Thursday, December 31, 2009

Out Stealing Horses, quote from

..." I want to use the time it takes. Time is important to me now, I tell myself. Not that it should pass quickly or slowly, but be only time, be something I live inside and fill with physical things and activities that I can divide it up by, so that it grows distinct to me and does not vanish when I am not looking."

I missed this until someone pointed it out.  This is why I love Per Petterson.

Wednesday, December 30, 2009

Then Came the Evening, Brian Hart

This is a new book by a first time novelist, just released last week.  Bandy and Ione live near Lake Fork, Idaho;  this book picks up after their breakup when she leaves him and he ends up murdering a policeman (in the first chapter).  It goes through the chronology of their separate lives and that of their son Tracy, through numerous difficulties including disease, drug abuse, abandonment, and death.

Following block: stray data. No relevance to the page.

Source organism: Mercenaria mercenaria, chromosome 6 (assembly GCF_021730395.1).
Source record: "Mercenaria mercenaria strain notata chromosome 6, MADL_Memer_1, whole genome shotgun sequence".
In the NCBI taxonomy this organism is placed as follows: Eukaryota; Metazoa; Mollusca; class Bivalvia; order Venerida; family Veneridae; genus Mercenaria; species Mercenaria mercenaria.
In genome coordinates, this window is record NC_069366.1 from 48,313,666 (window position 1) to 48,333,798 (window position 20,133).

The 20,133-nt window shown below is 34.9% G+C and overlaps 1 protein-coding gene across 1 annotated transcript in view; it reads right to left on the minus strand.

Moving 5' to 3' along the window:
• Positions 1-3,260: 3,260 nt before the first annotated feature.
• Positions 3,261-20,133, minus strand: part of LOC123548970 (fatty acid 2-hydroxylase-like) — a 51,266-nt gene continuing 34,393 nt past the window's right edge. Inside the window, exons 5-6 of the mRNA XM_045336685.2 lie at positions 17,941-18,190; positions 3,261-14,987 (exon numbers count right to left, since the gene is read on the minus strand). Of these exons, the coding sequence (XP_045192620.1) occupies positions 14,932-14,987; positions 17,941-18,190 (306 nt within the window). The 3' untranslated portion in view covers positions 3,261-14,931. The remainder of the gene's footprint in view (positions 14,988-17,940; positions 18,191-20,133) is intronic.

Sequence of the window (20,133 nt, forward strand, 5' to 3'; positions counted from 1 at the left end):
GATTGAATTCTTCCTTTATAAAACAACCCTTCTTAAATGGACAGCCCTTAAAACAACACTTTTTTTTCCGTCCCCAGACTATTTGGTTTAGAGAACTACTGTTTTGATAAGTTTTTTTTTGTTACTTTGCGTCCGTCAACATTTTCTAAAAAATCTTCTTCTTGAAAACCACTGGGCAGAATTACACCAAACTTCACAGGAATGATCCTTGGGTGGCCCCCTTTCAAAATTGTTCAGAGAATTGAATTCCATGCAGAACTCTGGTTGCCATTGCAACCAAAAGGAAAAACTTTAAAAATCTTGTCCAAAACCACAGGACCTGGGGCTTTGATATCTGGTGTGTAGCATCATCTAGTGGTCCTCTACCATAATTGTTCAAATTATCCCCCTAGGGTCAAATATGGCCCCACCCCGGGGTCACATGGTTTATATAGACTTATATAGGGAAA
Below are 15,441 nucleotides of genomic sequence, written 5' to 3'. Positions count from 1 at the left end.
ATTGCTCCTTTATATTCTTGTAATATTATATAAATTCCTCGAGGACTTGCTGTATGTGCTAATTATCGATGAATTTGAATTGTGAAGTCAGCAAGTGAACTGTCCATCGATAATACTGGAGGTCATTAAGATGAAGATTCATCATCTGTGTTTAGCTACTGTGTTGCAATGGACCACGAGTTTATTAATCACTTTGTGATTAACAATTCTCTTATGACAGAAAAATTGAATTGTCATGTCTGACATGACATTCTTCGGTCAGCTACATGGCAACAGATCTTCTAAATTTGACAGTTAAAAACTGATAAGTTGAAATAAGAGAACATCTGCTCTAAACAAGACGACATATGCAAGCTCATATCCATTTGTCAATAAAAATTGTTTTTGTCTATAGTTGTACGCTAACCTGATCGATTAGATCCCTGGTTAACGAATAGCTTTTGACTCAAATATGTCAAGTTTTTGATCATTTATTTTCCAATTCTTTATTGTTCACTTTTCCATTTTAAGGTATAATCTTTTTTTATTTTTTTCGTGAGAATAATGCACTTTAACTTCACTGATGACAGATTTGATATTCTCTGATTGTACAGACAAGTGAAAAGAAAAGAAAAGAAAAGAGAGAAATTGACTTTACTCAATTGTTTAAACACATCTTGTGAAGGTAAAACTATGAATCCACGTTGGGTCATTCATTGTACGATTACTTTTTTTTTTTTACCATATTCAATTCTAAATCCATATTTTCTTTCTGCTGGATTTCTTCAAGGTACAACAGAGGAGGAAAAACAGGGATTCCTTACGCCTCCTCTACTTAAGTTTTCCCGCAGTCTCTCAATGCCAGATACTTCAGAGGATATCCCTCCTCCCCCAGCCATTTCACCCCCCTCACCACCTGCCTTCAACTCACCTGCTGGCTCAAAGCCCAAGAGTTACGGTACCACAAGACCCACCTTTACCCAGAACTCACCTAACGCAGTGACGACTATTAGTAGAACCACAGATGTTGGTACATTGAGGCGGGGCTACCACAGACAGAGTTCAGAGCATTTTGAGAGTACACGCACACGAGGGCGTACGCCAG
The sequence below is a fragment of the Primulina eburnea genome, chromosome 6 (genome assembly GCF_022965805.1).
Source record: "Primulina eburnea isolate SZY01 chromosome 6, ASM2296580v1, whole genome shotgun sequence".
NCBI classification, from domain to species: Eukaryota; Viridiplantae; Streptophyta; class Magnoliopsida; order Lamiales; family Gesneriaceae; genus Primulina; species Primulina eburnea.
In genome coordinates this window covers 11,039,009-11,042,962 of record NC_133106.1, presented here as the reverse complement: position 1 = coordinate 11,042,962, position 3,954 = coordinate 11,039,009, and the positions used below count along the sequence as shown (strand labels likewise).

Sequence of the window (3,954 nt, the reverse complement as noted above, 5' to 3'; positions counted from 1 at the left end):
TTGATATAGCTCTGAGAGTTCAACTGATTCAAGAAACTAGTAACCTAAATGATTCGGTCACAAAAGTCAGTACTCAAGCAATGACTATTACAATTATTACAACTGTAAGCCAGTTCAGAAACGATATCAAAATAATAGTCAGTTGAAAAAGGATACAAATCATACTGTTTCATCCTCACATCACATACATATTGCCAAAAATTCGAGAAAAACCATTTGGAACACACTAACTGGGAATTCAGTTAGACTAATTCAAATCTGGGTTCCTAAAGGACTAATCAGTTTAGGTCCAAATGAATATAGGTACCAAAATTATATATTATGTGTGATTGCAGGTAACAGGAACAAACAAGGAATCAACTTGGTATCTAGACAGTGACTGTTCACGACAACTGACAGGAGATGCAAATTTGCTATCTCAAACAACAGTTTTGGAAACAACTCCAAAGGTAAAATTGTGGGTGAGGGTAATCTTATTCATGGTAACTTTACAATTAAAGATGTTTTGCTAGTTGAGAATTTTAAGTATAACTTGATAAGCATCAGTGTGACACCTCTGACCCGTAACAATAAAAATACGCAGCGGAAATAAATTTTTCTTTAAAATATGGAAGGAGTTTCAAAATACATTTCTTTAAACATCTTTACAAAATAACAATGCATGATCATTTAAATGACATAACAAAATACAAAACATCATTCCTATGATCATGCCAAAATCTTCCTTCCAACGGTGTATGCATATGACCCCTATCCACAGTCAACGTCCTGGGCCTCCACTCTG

Hart is masterful in his level of detail: I felt like I had actually visited the locations near Lake Fork that he described. None of his characters are typical, in fact, they are all unusually complex, which makes the reading very interesting. There's many surprises in this novel, as the story weaves through many different lives. I enjoyed the detail of it all.

However, the mood of the novel is hard to grasp. It's not just that it is depressing (it is) but also that I couldn't seem to focus on one character long enough to be drawn to them before he switches characters. It seemed like he jumped around characters so frequently that none of them were fully developed and I couldn't grasp a warmth or "pull" to any of them or their plight. And it frustrated me that there was never really any attempt to explain why the characters acted as they did (except for Tracy). I just felt like it was a bit disjointed, and wish there had been more focus on developing a single character or two, rather than placing so many complicated characters in without more depth.

While he is compared to Cormac McCarthy, I have to disagree. The style may be similar in the intense level of descriptiveness, but McCarthy made his characters come alive, and every thought and action became part of who they were, even if they were unsympathetic villains. In this, the characters were complicated but without as much depth as to feel completely real.